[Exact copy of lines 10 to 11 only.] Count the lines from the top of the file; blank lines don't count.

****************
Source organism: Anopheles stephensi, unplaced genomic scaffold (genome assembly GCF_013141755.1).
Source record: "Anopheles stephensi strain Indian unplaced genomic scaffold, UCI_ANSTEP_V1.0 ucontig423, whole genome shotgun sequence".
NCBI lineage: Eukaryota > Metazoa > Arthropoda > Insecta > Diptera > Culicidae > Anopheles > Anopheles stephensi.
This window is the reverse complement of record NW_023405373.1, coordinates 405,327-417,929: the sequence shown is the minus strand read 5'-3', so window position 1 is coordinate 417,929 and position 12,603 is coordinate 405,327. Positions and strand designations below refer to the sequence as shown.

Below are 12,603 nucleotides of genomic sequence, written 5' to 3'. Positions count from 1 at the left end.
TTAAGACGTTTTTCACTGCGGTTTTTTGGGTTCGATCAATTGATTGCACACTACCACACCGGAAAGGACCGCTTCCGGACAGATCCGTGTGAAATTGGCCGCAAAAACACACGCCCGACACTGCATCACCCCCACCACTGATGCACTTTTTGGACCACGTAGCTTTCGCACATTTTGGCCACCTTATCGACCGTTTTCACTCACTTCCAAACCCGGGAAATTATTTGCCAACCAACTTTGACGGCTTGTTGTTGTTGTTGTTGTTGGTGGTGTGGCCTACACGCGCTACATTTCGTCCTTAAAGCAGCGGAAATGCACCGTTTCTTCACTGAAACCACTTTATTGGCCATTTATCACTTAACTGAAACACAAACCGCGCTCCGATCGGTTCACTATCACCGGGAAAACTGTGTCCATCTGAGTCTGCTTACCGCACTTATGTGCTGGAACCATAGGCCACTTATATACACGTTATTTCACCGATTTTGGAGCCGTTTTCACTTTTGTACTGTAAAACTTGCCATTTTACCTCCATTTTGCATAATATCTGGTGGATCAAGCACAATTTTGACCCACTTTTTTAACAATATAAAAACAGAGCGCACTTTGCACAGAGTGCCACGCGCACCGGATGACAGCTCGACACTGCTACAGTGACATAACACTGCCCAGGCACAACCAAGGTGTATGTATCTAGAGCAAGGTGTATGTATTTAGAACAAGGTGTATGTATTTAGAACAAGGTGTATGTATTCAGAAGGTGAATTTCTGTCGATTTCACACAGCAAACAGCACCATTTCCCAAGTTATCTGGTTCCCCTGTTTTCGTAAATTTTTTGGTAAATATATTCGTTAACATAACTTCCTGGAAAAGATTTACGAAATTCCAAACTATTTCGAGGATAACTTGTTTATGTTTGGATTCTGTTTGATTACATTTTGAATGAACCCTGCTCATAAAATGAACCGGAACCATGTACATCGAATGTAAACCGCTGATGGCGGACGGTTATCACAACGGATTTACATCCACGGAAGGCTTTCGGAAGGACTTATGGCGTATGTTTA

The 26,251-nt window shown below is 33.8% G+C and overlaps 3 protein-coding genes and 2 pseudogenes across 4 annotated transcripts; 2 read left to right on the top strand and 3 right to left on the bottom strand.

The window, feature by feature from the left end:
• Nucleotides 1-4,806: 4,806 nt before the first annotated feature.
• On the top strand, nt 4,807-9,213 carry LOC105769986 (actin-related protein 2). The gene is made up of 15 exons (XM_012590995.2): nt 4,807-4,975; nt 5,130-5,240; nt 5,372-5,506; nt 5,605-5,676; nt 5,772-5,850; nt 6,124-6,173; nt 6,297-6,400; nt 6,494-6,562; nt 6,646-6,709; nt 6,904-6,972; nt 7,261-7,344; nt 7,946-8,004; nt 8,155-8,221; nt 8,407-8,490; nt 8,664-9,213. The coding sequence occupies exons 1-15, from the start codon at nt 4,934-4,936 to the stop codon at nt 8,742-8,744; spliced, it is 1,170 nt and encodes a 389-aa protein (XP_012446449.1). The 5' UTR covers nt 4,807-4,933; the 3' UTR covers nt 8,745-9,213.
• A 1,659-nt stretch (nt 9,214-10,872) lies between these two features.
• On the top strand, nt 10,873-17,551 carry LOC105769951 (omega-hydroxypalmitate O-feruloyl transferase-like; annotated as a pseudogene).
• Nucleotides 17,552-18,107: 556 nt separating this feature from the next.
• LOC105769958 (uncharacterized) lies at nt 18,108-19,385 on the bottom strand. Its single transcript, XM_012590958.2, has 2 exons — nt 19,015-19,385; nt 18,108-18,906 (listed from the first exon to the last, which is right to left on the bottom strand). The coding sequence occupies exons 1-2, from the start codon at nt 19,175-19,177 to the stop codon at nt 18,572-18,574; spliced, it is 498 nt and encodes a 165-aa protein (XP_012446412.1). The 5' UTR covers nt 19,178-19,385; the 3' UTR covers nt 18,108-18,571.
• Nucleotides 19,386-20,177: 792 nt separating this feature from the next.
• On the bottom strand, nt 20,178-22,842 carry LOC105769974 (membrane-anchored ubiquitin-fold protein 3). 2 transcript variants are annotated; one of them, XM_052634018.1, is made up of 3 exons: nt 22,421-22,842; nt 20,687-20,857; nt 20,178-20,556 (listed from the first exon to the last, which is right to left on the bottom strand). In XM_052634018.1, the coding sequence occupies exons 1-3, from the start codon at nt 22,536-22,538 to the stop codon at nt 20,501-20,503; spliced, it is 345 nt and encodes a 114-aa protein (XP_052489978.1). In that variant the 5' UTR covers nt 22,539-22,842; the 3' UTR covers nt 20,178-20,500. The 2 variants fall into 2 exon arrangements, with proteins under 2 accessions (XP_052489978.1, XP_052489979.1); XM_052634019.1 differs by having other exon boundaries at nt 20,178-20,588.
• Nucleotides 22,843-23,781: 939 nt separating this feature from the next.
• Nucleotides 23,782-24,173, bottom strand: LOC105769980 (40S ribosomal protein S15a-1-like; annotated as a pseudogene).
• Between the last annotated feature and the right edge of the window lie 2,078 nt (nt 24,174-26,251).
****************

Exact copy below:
• On the top strand, nt 4,807-9,213 carry LOC105769986 (actin-related protein 2). The gene is made up of 15 exons (XM_012590995.2): nt 4,807-4,975; nt 5,130-5,240; nt 5,372-5,506; nt 5,605-5,676; nt 5,772-5,850; nt 6,124-6,173; nt 6,297-6,400; nt 6,494-6,562; nt 6,646-6,709; nt 6,904-6,972; nt 7,261-7,344; nt 7,946-8,004; nt 8,155-8,221; nt 8,407-8,490; nt 8,664-9,213. The coding sequence occupies exons 1-15, from the start codon at nt 4,934-4,936 to the stop codon at nt 8,742-8,744; spliced, it is 1,170 nt and encodes a 389-aa protein (XP_012446449.1). The 5' UTR covers nt 4,807-4,933; the 3' UTR covers nt 8,745-9,213.
• A 1,659-nt stretch (nt 9,214-10,872) lies between these two features.